By David Droschak
It was quite an early part of May for Raleigh Broughton. In less than a week span, the Capitals won the school’s ninth 4-A men’s golf championship in the last 21 years and watched alumnus Webb Simpson capture The Players Championship on the PGA Tour.
Broughton and Pinecrest have battled for supremacy in North Carolina prep golf’s highest classification for much of the last decade, but the Caps came up way short of competing in last year’s championship – falling 35 shots off the pace to three-time reigning champion Pinehurst.
“What it did was make us hungry,” coach Anderson Marlowe said of his team’s poor performance in 2017. “We came in before states this year and played Pinehurst No. 6 three times to get the feel of it. We are a firm believer that you have to come in prepared at states; if you don’t the pressure takes you out. Sure, we needed help from other teams; Pinecrest didn’t play their best. We knew we might need that, but they didn’t play well and we did.”
Broughton sophomore Peter Fountain, whose older brother plays golf for North Carolina, led the way with a two-round 1-over 145, losing in a playoff to A.J. Beechler of Pinecrest, who captured his second straight individual crown.
“I’m sure he was disappointed inside, but Peter is such a good kid with a great attitude so you would never know it,” Marlowe said. “He said to me, ‘I’ve got two more years to try to win one.’ Nothing affects him on the golf course.”
Despite going 42-0 in conference play this season and winning the East Regional in convincing fashion, Marlowe really kept an open mind heading to Pinehurst this year.
“I’m very proud of this team because it probably wasn’t my most talented, but it was the team that just grinded and did everything they could to win,” said Marlowe, whose club edged Charlotte Myers Parks by three shots for its third crown since 2012. “We knew we could have a good season, but just like anything else in golf we tried to build and peak at the right time.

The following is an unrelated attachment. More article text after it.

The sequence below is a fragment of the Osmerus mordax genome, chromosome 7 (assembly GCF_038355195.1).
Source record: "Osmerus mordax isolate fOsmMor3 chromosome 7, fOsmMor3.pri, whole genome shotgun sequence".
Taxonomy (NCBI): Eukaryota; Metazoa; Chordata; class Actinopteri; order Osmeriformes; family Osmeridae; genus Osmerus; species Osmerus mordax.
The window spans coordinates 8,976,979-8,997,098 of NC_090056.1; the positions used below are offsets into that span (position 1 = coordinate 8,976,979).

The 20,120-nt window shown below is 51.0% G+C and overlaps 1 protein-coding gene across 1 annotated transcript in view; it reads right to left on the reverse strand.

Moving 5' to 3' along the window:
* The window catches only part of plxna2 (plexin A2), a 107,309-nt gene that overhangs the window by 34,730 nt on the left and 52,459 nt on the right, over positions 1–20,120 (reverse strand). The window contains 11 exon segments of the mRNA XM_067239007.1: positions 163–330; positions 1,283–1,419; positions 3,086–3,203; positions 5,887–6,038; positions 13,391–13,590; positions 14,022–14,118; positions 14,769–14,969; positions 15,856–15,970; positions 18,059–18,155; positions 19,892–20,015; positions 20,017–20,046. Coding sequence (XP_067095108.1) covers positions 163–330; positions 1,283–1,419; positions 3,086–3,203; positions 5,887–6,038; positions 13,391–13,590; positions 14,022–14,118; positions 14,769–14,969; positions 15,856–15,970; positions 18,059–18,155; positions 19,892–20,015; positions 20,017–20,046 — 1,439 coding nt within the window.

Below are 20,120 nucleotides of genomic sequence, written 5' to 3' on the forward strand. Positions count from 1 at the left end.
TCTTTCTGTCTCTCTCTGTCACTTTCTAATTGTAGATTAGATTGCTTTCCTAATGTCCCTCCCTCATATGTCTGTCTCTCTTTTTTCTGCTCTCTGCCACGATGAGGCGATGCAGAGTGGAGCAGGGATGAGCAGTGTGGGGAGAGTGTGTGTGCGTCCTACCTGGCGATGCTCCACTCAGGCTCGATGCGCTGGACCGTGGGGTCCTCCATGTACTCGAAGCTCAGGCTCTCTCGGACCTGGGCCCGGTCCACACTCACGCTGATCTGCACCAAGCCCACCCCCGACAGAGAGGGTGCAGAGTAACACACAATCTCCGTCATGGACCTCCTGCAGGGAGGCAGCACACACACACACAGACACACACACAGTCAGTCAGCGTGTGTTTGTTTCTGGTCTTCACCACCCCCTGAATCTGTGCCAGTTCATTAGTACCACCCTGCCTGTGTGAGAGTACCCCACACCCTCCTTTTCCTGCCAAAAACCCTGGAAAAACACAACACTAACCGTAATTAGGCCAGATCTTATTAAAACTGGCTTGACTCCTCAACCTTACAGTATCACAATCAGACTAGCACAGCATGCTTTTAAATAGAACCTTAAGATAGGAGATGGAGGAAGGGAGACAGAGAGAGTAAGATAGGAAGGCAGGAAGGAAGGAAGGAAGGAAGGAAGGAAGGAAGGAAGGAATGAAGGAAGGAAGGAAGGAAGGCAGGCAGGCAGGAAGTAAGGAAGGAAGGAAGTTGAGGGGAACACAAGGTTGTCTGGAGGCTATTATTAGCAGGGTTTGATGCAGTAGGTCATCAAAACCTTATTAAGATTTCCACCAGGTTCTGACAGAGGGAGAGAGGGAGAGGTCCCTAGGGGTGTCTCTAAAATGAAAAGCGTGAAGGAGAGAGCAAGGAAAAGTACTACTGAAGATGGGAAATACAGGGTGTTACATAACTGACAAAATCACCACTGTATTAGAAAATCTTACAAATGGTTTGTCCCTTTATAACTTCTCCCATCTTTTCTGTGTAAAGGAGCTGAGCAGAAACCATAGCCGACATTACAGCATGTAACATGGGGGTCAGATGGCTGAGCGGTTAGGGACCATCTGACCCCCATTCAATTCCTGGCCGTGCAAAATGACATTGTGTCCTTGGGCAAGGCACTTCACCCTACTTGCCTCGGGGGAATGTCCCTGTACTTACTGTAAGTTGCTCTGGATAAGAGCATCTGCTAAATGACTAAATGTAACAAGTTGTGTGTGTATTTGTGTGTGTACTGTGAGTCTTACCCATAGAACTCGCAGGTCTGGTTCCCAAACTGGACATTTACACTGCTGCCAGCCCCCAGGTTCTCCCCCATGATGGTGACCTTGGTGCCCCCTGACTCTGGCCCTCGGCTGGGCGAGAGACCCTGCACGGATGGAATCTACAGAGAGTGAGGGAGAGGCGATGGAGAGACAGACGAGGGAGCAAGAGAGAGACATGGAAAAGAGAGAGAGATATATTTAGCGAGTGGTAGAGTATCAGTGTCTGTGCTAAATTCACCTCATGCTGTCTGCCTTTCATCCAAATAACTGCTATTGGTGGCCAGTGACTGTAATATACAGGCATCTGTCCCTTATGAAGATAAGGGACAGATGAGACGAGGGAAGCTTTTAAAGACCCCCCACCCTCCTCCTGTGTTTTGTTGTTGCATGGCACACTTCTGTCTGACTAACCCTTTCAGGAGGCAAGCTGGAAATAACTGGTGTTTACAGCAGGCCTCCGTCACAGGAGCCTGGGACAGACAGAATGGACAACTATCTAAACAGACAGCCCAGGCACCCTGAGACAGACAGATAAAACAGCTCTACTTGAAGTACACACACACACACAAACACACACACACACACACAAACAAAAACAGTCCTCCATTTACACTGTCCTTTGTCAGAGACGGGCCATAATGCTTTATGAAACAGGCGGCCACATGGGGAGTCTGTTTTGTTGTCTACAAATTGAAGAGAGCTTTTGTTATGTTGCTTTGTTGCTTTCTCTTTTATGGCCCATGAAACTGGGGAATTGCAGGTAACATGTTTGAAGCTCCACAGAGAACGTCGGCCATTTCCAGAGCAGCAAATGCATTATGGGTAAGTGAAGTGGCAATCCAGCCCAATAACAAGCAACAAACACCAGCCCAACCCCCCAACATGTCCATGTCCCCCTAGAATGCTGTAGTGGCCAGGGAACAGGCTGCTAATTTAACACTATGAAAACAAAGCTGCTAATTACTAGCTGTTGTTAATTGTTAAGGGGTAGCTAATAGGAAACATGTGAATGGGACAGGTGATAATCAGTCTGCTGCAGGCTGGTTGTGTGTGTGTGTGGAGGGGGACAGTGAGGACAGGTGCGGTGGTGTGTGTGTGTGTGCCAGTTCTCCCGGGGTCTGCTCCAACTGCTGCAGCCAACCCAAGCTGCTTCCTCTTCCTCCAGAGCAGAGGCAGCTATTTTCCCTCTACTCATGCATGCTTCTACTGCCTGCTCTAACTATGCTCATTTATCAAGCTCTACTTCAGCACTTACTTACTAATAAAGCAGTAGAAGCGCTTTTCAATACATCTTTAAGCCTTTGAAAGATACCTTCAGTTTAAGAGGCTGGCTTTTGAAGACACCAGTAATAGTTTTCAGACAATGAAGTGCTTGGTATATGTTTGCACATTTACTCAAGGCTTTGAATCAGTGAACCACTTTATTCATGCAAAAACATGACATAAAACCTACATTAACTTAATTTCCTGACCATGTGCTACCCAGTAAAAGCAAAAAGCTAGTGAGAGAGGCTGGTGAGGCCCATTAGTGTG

“We lost the states by 35 strokes to Pinecrest and this year we beat them by a dozen. And they had most of their guys back like we did,” Marlowe added. “You never know in this game. That’s why you tee it up. Sometimes you lose with real good teams because other teams play better and sometimes you win with maybe not quite as talented of a team. That’s what makes it a lot of fun.”
Beechler had the best second-round score, shooting a 2-under 70 that included an eagle on his ninth hole and a birdie on his final hole to force the playoff with Fountain.
Beechler, headed to East Carolina to play college golf, had a stellar Pinecrest career that included three team state championships and two individual titles.
“I don’t know of any other male high school player in North Carolina history that has that kind of success,” said Pinecrest coach Rich Wainwright. “Jennifer Chang is the only one who has had a more distinguished high school career. A.J.’s record speaks for itself for these four years.”
This past fall, Chang of Athens Drive, won her fourth straight 4-A individual women’s crown before heading to play college golf at Southern Cal.
Thomas Eubanks of Myers Park finished one shot out of the two-man playoff at 146. First-round leader Cameron Whitney of Ardrey Kell shot a 77 on day two to finish in a three-way tie for fourth.
Marlowe said there were several keys to his team’s title, including playing the regionals at a difficult and challenging Raleigh Country Club, along with a tradition of bringing the entire squad (13 players strong) to the state championship.
“It’s very important for these guys to see what they’re stepping into in the future,” Marlowe said of bringing his younger players to states. “It is the Ryder Cup for high school golf. It is the most pressure they will be under the whole season. For them to come in to see that we can do it and the guys that they play with in practice and beat sometimes can do it it gives them confidence.
And of course there was a motivational assist from rival Pinecrest.
“We consider Pinecrest the highest of competition, they run a great program,” Marlowe said. “We know when we get into the state championship they are the ones we are worried about.”
At least not for a year now.